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  1. #1
    Join Date
    Feb 2004
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    42

    Unanswered: Replace Text in Text, Char & Varchar fields all at once?

    I have followed many tutorials on selecting and replacing text in text fields, varchar fields and char fields, but I have yet to find a single script that will to all 3 based on field type. Let's assume for a moment that I don't know where all in my database a certain value that I need changed resides ... i.e., the data's tablename and fieldname. How would I go about doing the following ... or more importantly, is this even possible in a SQL only procedure?

    1) Loop over entire database and get all user tables
    2) Loop over all user tables and get all fields
    3) Loop over all fields and determine the field type
    4) switch between field types and change a string of text from 'a' to 'b'

    Please be gentle, I'm a procedure newb.

  2. #2
    Join Date
    Jan 2007
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    UK
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    Provided Answers: 10
    SQLS2000
    Code:
    SELECT *
    FROM   sysobjects
    WHERE   type='U'
    
    SELECT o.name As [tableName]
          , c.name As [column]
          , c.*
    FROM   sysobjects o
     INNER
      JOIN syscolumns c
        ON o.id = c.parent_id
    WHERE   o.type='U'
    --datatype is in syscolumns somwhere; forget the name
    Changes manually.

    For SS2K5 look in the sys schema
    George
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  3. #3
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    Feb 2004
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    Thanks George ... that should get me started ... looking that the original post, I forgot to state this is for SQL Server 2000.

  4. #4
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    George - didn't you ask this question a bit ago and I pointed you towards one of blindman's posts?

  5. #5
    Join Date
    Feb 2004
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    42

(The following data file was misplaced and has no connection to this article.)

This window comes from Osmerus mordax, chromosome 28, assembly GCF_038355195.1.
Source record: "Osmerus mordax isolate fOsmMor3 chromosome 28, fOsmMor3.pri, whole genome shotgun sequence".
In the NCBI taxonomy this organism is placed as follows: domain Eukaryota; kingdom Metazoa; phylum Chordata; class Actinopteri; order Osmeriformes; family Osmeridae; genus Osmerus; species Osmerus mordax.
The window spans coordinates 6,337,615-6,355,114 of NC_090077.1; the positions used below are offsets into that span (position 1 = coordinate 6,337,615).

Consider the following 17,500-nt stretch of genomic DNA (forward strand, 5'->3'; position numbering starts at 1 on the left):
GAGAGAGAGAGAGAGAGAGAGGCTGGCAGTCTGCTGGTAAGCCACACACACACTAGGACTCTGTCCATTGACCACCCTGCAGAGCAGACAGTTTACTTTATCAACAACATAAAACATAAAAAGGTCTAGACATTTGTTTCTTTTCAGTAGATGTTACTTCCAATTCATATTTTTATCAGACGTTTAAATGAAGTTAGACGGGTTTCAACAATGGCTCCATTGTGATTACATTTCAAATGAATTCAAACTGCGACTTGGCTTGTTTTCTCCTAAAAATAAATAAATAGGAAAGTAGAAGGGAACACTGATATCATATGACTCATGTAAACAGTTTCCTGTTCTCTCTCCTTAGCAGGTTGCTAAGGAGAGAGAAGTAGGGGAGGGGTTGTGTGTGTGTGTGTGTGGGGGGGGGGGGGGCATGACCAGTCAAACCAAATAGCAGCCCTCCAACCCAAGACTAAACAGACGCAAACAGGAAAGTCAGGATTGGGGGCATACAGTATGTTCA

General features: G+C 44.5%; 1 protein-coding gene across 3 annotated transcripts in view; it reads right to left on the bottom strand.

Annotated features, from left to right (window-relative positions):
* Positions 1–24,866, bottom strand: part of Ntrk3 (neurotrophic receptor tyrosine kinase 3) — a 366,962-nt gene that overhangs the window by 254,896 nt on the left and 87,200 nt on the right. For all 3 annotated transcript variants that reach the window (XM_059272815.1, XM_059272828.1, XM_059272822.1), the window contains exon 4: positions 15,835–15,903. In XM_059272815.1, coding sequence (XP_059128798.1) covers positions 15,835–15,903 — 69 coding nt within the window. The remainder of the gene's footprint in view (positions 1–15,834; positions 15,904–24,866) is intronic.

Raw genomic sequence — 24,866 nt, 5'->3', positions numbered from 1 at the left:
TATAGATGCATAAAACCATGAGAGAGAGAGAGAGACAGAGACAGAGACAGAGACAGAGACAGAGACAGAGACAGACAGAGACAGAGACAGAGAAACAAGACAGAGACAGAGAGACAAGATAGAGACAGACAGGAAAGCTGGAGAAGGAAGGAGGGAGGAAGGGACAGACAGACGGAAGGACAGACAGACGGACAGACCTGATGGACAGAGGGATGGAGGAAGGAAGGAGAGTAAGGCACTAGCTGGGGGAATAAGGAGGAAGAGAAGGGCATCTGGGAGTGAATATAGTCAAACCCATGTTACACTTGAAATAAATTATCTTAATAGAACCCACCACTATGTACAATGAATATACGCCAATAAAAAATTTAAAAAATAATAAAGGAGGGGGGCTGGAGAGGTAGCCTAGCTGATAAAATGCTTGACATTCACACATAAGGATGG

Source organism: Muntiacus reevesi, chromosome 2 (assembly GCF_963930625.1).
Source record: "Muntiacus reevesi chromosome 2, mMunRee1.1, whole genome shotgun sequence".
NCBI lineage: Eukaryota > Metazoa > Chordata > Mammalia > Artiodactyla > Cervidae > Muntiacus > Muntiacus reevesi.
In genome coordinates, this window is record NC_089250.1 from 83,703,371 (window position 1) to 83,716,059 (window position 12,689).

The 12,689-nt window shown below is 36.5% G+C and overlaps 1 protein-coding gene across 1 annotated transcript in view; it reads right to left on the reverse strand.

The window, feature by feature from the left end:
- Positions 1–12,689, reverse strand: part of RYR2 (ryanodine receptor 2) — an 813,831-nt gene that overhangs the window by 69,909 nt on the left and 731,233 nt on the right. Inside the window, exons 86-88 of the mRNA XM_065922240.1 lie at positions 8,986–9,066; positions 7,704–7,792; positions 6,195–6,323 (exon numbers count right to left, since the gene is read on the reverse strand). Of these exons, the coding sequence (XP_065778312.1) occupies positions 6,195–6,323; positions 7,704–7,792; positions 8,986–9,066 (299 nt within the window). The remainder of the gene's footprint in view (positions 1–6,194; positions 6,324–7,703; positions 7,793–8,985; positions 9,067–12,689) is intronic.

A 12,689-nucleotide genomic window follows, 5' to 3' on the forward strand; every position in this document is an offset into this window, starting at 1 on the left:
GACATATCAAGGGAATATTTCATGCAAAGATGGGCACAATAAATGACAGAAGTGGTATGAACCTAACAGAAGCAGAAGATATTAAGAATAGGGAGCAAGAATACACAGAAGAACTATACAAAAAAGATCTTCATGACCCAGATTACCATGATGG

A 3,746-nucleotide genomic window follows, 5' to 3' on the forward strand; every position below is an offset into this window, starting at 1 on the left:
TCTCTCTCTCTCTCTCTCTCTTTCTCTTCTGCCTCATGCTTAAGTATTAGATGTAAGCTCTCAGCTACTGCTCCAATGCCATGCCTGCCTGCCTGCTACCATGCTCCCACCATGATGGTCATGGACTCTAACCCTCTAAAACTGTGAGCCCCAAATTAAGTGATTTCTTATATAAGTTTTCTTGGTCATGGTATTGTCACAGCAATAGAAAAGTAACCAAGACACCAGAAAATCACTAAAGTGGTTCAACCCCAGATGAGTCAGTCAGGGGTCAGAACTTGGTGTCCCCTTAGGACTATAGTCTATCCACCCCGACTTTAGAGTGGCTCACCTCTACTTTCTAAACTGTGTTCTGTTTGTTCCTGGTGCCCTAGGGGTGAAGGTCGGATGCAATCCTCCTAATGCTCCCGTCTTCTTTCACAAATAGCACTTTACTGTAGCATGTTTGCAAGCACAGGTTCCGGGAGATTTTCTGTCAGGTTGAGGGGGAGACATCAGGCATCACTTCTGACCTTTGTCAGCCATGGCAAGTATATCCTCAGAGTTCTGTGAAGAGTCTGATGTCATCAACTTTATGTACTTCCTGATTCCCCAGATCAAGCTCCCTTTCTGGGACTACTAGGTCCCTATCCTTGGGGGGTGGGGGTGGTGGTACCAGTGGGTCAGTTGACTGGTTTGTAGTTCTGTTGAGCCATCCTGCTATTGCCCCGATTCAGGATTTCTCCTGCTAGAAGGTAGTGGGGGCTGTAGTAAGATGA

So, this would be possible with one large procedure then correct? I need to learn more about TransactSQL procedure formatting, but I assume I could then loop over this result set by assigning variables to the results and then start my inner loop and so forth. Is that correct?
    Last edited by FastCougar; 01-22-08 at 17:07.

  6. #6
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    You should only edit column names and table names using ALTER TABLE statements.

    To Pootle: you really are the archiver; I did ask this ages ago!
    George
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  7. #7
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    Feb 2004
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    Maybe I didn't make my needs clear ... I need this information to know all the table & column names of text, varchar, char, ntext, nvarchar & nchar so that I can then loop over all these tables & column pairs and change a text value within them. So, for example, I need to change the text 'Mike said' to 'Tom said' ... basically, change every occurance of 'Mike' to 'Tom' within all the tables in a database. I need to know the column name & type so that I can change my text replacement method accordingly since text field types are handled differently than varchar field types.

    So far, I have this much written, which tells me the table name, column name and column types within a database.

    Code:
    SELECT so.name As [tableName]
        ,sc.name As [columnName]
        ,st.name As [columnType]
    FROM sysobjects so INNER JOIN syscolumns sc ON so.id = sc.id INNER JOIN systypes st ON st.xtype = sc.xtype
    WHERE   so.type='U'
    AND so.name='KJV'
    AND sc.xtype IN (
        SELECT st.xtype
        FROM systypes st
        WHERE st.name IN ('char', 'varchar', 'text', 'nchar', 'nvarchar', 'ntext')
    )
    I now need to incorporate the results from the above query to loop over and make text changes within the table according to it's column type.

    Make sense?
    Last edited by FastCougar; 01-22-08 at 21:21.

  8. #8
    Join Date
    Jul 2007
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    96
    I'm not 100% sure if it's possble. But if your db gets big you are going to face serious performance problems with that query. Maybe you could consider using a Full-Text Catalog. I'm pretty sure it returns the table names etc

  9. #9
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    Why not give us the real life reason; not "mike changed his name"?
    George
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  10. #10
    Join Date
    Feb 2004
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    42
    OK then, we have a CMS system that stores stub file information in WDDX packets in text fields within the database. Unfortunately, user ID's and other bits of information are hard coded into the WDDX packets. This normally wouldn't be a problem, but our CMS is broken out across 6 "authoring" servers, all of which have a different "users" table. We are consolidating the users tables into one single users table. So, the problem is that with multiple user tables, you have the same 'author' with multiple id's, so consolidation requires mapping them together in order to change their old hard coded information with the new id.

    Now, the WDDX information is stored for many different elements of ALL the authors pages. The system also has versioning, so the multitude of place where data needs to change is HUGE and mostly unknown ... thus the need to query the table metadata. So, rather than looking for "Mike" and changing to "Tom", it will be more like:

    Find: <authorID>3457</authorID>
    Replace with: <authorID>12543</authorID>

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